So with that having been said, I was able to successfully get a Mixamo model into my game with a walking and idle animation.

Mixamo Chars

Where did that pregnant lady go?

However, relying on a Mixamo as a character creation tool isn’t really an option for me. Their characters are very geared towards “modern day” people. There’s nothing wrong with them (they’re very beautiful). But they would be much more at home in the Sims, or in Grand Theft Auto than in some “period piece”.

So that would leave me finding characters elsewhere and using Mixamo only for animations. I’m not sure how compelling it is just for that.

Other options

Something like this seems pretty interesting:

http://www.turbosquid.com/3d-models/kit-unlimited-characters-3d-max/625237?referral=tucho

265$ for an entire set of mix-n-match fantasy characters with plenty of animations. These are very low poly, on the order of 500 polygons apiece. They look dated (in terms of technology, because of the low poly-count), but I think they might be just right for the size I will be rendering characters at.

TurboSquidChars

Very low-poly characters

The Mixamo character I’m using now is around 7000 polys. Even rendering 10 of these results in a significant performance impact. Characters will be small enough in my game that I think I could get away with 500 poly-count models, which would significantly alleviate perf issues.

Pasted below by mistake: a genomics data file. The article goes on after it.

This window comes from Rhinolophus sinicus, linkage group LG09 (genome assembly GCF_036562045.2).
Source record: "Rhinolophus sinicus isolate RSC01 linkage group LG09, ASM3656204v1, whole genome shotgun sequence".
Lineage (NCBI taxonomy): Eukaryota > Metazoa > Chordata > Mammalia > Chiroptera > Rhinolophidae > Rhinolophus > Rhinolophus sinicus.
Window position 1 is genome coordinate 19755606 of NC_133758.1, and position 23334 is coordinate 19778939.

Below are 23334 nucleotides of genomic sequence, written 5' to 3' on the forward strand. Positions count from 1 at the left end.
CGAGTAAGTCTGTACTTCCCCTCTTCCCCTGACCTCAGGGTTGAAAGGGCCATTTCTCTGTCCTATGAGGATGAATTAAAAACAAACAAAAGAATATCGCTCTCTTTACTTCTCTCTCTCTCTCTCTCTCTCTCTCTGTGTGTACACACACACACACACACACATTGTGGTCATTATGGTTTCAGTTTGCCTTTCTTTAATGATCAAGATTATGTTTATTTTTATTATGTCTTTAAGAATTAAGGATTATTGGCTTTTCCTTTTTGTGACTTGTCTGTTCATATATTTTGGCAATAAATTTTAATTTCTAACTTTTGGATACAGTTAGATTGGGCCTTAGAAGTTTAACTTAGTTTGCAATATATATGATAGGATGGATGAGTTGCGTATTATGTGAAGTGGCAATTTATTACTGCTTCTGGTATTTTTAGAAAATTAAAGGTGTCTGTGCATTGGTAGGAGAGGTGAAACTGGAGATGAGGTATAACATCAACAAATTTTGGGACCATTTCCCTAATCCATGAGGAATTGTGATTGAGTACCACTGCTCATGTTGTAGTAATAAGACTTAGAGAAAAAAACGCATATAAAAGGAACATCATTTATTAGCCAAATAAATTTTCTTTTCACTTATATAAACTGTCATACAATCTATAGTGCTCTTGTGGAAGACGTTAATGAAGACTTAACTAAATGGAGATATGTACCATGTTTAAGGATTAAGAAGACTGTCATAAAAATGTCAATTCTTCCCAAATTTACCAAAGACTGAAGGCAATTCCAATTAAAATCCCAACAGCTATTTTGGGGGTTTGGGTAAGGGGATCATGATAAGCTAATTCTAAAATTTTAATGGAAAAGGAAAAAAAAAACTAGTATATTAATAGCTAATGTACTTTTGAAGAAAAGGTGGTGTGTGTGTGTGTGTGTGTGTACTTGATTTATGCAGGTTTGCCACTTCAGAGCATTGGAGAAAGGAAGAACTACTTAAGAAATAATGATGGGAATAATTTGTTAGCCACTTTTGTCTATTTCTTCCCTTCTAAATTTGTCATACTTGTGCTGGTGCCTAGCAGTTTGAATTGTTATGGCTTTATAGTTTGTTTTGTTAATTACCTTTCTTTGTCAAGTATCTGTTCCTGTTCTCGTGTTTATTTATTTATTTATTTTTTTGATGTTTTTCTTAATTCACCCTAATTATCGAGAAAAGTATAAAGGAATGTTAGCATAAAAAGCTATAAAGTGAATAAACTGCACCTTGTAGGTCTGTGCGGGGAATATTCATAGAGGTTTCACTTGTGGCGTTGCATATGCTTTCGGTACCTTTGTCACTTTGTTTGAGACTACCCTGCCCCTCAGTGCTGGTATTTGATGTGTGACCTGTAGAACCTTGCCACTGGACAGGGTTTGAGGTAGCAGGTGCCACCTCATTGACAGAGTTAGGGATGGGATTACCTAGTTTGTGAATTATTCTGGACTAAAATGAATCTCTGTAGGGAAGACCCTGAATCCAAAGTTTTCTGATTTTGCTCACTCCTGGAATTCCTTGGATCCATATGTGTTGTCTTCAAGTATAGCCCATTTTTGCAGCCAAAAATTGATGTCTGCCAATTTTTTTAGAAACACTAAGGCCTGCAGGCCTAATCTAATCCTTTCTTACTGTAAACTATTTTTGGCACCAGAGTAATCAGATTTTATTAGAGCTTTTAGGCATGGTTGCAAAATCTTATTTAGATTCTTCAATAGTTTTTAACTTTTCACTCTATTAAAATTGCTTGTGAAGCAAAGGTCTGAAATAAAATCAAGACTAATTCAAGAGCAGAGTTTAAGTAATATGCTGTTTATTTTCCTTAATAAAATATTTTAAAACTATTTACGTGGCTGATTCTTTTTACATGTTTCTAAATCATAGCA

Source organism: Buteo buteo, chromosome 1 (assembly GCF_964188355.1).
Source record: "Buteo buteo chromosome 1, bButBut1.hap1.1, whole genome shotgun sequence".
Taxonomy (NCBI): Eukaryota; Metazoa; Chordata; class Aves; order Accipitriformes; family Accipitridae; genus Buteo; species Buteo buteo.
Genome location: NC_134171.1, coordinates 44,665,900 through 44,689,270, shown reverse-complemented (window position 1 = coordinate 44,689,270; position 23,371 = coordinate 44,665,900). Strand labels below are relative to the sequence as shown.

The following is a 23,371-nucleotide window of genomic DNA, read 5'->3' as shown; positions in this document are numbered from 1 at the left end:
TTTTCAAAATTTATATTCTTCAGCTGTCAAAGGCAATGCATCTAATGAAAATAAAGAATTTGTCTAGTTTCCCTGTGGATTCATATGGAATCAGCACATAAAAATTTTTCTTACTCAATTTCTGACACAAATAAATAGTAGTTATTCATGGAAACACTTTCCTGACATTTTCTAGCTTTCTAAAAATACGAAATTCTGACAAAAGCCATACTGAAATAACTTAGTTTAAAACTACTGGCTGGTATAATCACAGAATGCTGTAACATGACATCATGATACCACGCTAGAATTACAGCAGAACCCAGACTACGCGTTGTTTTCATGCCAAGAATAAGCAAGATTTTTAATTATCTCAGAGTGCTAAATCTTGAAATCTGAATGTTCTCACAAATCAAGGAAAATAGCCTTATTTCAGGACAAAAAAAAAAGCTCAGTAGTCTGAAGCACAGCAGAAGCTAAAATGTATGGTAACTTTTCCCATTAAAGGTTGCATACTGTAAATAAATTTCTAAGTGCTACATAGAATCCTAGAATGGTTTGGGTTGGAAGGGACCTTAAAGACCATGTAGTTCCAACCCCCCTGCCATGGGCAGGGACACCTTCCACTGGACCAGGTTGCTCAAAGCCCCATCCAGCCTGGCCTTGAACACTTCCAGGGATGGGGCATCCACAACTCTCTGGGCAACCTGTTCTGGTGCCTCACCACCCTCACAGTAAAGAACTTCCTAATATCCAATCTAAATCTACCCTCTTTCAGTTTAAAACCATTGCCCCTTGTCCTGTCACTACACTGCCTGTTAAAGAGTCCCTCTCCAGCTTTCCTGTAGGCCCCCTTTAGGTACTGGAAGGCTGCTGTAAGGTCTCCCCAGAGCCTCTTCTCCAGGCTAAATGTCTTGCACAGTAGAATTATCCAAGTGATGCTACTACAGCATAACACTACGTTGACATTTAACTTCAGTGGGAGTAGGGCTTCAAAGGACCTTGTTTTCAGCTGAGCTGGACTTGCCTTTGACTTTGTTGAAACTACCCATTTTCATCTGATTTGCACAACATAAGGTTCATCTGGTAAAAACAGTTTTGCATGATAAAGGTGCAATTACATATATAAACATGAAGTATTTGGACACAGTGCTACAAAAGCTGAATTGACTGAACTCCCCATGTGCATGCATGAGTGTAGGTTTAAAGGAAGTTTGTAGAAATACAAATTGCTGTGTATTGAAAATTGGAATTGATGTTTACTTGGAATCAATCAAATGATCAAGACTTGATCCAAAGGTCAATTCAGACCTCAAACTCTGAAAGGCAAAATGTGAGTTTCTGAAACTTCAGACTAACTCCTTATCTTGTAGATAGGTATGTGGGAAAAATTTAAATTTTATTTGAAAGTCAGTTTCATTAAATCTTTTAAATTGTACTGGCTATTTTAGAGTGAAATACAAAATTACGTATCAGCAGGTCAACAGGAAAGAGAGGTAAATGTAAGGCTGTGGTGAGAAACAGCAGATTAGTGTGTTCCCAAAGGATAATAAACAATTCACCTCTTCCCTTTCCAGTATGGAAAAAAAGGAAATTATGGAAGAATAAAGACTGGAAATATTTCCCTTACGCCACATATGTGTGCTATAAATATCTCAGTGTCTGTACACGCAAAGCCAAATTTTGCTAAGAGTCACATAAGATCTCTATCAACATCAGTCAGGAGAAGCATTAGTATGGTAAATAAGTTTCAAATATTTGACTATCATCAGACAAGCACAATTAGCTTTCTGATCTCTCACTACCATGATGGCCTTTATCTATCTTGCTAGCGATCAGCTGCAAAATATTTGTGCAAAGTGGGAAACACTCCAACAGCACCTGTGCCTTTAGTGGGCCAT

The very notable thing missing from this set is women. I plan to have a roughly equal number of male and female characters. It’s possible I could morph the character into a more feminine shape in Blender, I’m not sure. The only free samples of this type of character are in .max format, which I’m not able to use (unless I pay $3500 for 3ds max).

The other alternative is to pay someone to create the characters/animations. I’m pretty sure that would end up being very expensive, but I haven’t really looked into it yet.

Does anyone have any tips/suggestions on how to accomplish what I need?

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3 comments on “Character animation

  1. […] accordance with my last post, I’ll talk about the animation system I’ve currently […]

  2. If you can work out the armature from the 500 poly model set that you are proposing to use you could then use Blender to create a female model that matches without needing to be able to read the .max files. You could read the FBX versions with XNA and display the bones fairly easily.

    Like you I also have only one set of animations shared by all the similar shaped models in the game.

    Once you have one model that works with the animations you can easily use Blender to create others.

    Regards